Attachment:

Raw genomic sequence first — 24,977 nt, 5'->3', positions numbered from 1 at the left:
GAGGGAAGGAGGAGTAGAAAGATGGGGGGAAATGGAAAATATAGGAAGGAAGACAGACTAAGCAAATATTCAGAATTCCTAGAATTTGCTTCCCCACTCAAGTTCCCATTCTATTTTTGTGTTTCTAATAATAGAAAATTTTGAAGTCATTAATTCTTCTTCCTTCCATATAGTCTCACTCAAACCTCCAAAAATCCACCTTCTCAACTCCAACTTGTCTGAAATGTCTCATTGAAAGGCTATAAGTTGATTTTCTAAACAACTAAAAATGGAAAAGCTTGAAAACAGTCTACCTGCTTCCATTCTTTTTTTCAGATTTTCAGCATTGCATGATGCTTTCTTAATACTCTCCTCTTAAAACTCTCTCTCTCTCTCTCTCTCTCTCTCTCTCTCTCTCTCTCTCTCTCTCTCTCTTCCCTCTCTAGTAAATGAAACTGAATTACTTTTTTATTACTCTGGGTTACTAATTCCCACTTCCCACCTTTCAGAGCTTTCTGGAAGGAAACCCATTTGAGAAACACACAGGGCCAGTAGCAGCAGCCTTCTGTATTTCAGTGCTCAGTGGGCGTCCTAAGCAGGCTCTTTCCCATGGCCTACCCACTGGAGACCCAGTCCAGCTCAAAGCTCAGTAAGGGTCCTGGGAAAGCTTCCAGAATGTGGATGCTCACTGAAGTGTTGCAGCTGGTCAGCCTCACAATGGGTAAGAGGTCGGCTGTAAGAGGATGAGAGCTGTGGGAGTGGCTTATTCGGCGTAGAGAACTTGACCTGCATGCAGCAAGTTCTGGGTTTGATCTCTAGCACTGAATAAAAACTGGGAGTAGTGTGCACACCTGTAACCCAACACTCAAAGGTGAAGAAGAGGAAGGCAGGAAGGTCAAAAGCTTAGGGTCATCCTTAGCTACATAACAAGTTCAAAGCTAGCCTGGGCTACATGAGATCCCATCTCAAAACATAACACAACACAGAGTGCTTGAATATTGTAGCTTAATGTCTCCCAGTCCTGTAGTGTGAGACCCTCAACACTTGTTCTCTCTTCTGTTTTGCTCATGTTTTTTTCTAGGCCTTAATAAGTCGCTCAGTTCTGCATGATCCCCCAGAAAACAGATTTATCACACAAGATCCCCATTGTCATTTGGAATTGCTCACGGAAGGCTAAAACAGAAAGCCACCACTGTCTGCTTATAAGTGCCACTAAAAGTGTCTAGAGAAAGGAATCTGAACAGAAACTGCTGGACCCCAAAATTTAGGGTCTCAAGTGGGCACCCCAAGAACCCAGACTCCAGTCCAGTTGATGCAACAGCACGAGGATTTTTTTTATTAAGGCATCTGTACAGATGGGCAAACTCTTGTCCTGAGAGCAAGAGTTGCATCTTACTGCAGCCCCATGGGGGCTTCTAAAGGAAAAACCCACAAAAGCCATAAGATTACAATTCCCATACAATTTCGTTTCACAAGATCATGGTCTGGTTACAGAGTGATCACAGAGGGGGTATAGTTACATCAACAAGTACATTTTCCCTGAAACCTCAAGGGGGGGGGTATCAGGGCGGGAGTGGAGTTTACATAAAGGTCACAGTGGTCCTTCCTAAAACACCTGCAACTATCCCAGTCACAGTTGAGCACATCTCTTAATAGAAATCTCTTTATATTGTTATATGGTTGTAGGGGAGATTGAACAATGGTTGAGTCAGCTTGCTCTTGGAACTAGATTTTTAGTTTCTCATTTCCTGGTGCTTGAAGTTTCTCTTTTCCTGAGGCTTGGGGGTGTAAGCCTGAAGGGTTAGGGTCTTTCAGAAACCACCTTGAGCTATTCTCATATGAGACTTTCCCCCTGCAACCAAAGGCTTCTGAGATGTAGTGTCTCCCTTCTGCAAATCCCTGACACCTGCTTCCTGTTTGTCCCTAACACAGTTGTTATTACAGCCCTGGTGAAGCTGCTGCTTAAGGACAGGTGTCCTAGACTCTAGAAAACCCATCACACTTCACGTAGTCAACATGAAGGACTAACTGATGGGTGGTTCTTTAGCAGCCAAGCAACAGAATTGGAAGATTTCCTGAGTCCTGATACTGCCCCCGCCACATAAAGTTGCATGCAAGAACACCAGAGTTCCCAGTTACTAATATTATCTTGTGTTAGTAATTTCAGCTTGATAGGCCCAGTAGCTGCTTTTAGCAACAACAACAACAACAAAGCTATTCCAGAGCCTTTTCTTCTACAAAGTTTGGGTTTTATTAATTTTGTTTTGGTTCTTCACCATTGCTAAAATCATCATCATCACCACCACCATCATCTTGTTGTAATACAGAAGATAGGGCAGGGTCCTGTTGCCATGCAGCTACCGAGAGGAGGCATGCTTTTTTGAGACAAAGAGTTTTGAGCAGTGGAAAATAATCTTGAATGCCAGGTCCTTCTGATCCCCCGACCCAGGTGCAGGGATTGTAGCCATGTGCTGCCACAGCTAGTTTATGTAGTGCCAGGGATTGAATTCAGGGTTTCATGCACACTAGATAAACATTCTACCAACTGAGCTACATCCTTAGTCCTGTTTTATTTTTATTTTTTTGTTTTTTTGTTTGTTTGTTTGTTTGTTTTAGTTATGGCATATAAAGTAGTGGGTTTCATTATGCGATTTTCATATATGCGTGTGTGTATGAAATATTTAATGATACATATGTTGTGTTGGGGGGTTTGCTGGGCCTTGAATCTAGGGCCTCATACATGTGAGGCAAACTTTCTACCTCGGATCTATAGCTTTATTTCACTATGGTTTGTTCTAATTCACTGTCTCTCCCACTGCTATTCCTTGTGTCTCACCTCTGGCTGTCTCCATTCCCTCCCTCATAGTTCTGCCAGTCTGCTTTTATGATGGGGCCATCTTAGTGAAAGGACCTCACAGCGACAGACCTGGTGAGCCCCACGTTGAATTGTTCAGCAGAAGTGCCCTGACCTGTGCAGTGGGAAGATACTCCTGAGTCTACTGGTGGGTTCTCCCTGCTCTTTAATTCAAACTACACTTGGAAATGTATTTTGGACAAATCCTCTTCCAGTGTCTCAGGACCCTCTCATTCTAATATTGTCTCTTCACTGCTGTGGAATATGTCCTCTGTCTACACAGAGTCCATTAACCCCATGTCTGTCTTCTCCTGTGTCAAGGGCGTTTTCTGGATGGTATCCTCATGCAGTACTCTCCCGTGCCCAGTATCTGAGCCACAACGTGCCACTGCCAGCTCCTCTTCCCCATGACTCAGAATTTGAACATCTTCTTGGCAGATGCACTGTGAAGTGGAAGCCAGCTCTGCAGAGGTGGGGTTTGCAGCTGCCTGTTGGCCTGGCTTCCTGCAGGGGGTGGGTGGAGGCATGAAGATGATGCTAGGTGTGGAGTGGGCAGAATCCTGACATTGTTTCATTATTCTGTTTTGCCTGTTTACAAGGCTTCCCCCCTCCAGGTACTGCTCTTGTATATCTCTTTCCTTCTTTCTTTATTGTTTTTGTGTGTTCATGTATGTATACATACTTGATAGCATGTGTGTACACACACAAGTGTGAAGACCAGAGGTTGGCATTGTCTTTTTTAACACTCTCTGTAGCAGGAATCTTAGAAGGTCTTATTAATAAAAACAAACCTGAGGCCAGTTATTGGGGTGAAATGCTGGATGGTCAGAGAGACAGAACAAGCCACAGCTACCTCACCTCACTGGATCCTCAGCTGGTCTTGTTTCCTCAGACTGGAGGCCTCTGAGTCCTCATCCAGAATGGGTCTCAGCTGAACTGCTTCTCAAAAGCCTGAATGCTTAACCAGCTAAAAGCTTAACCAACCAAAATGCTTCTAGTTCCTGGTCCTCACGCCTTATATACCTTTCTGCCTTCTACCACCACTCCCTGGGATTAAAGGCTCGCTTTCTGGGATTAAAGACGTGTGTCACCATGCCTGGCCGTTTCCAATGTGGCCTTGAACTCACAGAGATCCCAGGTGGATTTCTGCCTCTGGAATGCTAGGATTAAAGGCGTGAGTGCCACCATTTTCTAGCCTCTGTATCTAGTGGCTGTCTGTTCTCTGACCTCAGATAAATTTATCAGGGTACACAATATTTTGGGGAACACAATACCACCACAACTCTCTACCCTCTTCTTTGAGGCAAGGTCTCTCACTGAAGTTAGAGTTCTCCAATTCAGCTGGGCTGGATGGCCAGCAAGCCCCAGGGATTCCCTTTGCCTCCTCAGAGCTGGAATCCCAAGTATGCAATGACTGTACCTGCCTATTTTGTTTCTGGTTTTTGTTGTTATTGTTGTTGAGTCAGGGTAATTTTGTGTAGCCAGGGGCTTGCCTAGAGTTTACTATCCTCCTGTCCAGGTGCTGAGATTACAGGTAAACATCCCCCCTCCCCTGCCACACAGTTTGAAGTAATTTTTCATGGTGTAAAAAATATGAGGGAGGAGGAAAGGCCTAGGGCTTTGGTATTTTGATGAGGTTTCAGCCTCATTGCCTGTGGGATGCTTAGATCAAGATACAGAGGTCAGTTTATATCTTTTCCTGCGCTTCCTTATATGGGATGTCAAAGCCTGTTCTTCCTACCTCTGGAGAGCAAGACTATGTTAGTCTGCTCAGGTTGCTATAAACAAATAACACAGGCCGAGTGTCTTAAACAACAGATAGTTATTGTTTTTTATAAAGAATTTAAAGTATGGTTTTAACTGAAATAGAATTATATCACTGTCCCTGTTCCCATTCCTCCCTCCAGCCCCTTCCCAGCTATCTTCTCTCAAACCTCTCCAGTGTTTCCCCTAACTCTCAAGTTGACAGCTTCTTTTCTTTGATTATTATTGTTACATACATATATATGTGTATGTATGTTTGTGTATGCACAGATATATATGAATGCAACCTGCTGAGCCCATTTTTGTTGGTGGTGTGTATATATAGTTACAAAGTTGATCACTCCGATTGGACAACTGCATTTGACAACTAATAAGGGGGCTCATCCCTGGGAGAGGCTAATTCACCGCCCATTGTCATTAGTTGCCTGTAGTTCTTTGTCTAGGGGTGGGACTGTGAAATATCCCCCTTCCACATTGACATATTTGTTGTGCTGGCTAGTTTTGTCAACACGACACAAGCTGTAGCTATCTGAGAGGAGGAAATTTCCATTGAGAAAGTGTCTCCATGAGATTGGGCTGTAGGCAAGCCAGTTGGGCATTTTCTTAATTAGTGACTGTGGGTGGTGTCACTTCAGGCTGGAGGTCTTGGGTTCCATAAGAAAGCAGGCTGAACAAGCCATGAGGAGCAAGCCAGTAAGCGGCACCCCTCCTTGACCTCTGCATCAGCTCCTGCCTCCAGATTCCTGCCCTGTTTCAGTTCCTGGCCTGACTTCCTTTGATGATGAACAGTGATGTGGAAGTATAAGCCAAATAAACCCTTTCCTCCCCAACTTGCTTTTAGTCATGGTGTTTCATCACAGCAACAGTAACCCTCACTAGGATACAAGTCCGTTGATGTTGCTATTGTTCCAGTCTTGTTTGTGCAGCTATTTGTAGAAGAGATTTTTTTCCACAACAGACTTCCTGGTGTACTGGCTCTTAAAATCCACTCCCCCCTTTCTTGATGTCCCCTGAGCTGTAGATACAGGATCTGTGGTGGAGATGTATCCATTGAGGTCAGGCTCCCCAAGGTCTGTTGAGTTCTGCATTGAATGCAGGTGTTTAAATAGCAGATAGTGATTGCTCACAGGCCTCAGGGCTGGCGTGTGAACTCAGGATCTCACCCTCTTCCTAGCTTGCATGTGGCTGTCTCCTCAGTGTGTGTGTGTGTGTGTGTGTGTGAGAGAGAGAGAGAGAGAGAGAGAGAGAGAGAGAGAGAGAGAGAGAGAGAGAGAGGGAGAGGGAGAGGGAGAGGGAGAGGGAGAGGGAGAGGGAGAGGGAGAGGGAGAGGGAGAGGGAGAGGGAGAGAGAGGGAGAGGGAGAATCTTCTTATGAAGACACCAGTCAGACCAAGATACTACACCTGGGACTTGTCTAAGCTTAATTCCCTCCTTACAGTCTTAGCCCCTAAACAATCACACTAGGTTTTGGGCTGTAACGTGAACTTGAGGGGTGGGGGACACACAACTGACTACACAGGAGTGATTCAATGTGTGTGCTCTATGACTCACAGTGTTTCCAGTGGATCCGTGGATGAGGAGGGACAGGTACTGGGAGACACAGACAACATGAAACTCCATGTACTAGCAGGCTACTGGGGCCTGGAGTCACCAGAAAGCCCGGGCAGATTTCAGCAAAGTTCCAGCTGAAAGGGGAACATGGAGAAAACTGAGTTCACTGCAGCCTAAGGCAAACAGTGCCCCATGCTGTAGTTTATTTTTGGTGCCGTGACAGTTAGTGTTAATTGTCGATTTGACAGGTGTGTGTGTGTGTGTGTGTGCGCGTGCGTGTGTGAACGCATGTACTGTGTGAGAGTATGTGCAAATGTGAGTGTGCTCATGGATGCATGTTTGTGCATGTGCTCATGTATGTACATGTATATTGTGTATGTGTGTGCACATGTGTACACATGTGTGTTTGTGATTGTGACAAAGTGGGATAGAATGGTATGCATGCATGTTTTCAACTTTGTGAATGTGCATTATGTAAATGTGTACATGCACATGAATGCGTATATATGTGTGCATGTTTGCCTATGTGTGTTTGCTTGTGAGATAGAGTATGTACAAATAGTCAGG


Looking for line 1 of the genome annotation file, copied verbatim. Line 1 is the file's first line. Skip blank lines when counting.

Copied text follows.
Raw genomic sequence first — 24,977 nt, 5'->3', positions numbered from 1 at the left: